This story does not fully portray the life of the forgiveness that is in Christ, but it does demonstrate some of the important aspects.  The reconciliation that God works is far greater.  It is a one sided reconciliation in that God initiates it and fulfills it.  He is the innocent one, the one who has been wronged, and yet He willingly takes the blame and buries it with His own death.  He rises up and continually calls to us to confess our waywardness and to be reconciled to Him in His love.  Even though we are unable fully to confess our sin, He eagerly forgives us and restores us.  Even though we turn from the truth, He proclaims it openly and fully so that we are moved to believe it and be turned again to Him to receive His grace, mercy, and peace.

Like Junuh, we need to hear the good news that though we are lost, our place has been reserved for us.  When we finally hear this in faith, we are turned from our obstinate unbelief so that we gladly and humbly return to the one calling us back to His fatherly embrace.

Like Adele, though we are confused and angry, often not even knowing why we are angry, God’s continual call melts our stubbornness so that His love prevails and we are rejoined to Him in His Holy Communion.  Deep down that is what we want all along, but because we seek to be strong on our own we resist His loving call to return humbly to Him.  When we finally hear the truth that His love and His calling are the answer, when we finally are broken with the weariness of fighting to make things right in our lives by our own reason and strength, when we finally admit that we cannot do for ourselves what God graciously does freely for us, then we look up and see that the battle has already been won and the life is already restored for us.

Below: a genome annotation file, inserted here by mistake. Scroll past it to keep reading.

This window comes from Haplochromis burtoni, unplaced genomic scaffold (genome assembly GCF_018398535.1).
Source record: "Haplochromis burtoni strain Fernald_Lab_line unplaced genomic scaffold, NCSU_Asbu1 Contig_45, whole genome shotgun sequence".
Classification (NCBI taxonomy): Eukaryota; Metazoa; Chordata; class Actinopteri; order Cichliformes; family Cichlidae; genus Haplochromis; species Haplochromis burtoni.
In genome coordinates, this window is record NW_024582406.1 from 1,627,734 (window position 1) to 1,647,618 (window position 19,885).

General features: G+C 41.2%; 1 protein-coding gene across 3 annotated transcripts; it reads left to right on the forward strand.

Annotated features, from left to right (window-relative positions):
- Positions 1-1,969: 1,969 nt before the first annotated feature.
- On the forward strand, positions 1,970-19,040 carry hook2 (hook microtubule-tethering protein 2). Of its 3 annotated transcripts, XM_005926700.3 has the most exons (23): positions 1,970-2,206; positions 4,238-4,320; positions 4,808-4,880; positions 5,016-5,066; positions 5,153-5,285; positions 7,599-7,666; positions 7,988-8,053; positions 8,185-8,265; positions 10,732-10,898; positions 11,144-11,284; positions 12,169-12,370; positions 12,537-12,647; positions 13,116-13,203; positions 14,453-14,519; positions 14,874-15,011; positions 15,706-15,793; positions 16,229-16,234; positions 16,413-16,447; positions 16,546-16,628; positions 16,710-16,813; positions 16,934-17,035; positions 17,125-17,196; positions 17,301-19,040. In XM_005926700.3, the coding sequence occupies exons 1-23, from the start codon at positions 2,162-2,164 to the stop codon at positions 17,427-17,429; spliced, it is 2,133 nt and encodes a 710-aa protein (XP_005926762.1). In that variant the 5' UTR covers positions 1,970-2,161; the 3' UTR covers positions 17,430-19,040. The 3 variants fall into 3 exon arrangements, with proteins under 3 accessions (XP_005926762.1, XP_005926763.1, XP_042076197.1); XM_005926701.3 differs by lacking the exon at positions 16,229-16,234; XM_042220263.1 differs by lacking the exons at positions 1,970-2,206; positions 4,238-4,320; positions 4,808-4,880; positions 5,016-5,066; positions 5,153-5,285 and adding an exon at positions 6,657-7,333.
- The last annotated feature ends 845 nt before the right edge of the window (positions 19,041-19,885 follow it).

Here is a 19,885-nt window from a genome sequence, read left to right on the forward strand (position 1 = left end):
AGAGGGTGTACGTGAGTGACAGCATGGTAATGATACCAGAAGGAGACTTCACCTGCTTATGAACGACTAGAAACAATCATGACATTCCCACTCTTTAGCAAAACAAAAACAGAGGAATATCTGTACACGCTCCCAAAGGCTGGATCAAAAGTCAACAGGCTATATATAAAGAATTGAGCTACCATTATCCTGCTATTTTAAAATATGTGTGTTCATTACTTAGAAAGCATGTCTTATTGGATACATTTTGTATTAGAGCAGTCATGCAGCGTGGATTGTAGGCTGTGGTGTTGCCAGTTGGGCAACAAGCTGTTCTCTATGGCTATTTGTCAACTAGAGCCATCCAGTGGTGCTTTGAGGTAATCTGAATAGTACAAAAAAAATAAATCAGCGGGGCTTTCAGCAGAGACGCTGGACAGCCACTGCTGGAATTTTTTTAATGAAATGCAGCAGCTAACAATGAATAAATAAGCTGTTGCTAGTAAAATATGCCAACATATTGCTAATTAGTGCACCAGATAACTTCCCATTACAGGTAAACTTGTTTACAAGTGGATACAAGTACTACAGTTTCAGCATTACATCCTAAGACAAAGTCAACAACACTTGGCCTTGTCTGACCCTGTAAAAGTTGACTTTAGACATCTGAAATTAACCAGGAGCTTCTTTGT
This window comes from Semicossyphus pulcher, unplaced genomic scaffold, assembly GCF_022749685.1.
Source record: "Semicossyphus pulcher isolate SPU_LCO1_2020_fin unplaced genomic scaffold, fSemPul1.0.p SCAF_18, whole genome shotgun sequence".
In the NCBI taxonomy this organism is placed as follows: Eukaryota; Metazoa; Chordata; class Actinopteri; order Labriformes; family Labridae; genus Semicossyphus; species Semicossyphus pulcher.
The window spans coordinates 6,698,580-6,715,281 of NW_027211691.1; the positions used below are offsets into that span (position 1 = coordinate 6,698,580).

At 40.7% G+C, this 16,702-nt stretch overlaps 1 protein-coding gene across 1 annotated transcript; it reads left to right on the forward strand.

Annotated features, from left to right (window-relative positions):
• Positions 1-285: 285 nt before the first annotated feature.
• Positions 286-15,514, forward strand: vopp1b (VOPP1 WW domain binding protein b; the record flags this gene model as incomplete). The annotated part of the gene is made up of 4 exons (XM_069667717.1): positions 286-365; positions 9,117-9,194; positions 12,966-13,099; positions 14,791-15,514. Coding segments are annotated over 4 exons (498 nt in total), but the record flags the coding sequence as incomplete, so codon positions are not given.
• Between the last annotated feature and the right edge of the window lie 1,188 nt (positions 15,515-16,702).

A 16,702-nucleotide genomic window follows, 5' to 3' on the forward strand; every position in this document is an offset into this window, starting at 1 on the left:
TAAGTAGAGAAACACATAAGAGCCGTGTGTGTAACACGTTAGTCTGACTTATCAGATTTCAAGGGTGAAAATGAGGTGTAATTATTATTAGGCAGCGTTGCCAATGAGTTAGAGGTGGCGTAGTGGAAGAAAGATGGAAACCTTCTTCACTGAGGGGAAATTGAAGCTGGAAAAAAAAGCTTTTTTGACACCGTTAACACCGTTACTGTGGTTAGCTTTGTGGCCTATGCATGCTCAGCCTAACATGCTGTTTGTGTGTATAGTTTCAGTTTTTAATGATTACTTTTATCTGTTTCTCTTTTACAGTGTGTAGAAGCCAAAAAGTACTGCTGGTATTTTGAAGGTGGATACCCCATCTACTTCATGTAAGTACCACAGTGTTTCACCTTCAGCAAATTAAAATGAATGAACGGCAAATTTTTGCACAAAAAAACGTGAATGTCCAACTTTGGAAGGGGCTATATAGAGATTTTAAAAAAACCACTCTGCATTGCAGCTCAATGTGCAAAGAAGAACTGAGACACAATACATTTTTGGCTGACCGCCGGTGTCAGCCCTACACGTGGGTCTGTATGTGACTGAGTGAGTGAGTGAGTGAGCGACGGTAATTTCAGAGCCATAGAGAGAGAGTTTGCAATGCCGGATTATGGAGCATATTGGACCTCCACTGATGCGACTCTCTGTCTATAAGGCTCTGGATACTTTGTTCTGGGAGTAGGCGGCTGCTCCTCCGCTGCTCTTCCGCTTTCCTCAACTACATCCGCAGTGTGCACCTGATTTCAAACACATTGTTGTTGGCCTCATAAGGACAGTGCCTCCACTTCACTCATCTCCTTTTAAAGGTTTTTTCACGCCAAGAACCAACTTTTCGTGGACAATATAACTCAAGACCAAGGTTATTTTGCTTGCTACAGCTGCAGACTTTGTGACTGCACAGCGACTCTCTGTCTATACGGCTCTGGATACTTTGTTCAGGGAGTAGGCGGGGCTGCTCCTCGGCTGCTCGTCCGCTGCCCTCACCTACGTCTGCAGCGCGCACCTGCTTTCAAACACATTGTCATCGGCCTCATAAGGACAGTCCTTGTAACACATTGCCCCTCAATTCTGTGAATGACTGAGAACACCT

I was moved to write this as my heart sought a way to address the fraudulence in the following video.  In this video the president of the LC-MS seeks to effect healing within his church body through a pretense of repentance.  In this and the letters at Pastoral Letters on the Newtown Tragedy no wrongdoing is ever actually confessed or addressed.

If one carefully observes both the video and the letters, both Adele and Junuh show forth in various ways.  There is hiding from the truth.  There is lack of open confrontation of wrongdoing.  There are false attempts at apologies that really are not apologies at all.

In the end this is much worse because there is no repentance, no forgiveness, no healing.

There is, however, a very subtle pointing of the finger of blame away from those who are in the middle of the conflict.  Very subtly the blame is placed upon those within the church body who are calling out for the leaders and pastors and congregations to turn from the pretense.  Those who are calling for the truth to be confessed and the hypocrisy to be abandoned are being told that they are unloving for not being willing to pretend that all is well.  Those seeking honest confession and absolution and a genuine turning from corruption of the truth are being told that they should turn a blind eye and be quiet for the sake of a pretense of unity and love.

This is not the way of true healing.  This is not the way of real unity.

It would be wonderful to see the leaders and people of this church body to realize this and to be turned to the Truth so that they may receive the healing that their hearts long to receive.  The problem remains for them that they serve their mammon and imagine that they can serve God also.  They continue to fight to preserve what they hold most dear, that is, their church body.

It would truly be a joyous day if like Adele they realized that saving the legacy of their fathers is not what matters.  Then they would walk away from their church body and be reunited in the union of the true faith.  Then they would truly be “synod” not through a corporate charter and a constitution and by-laws, but as those truly in the “together-way.”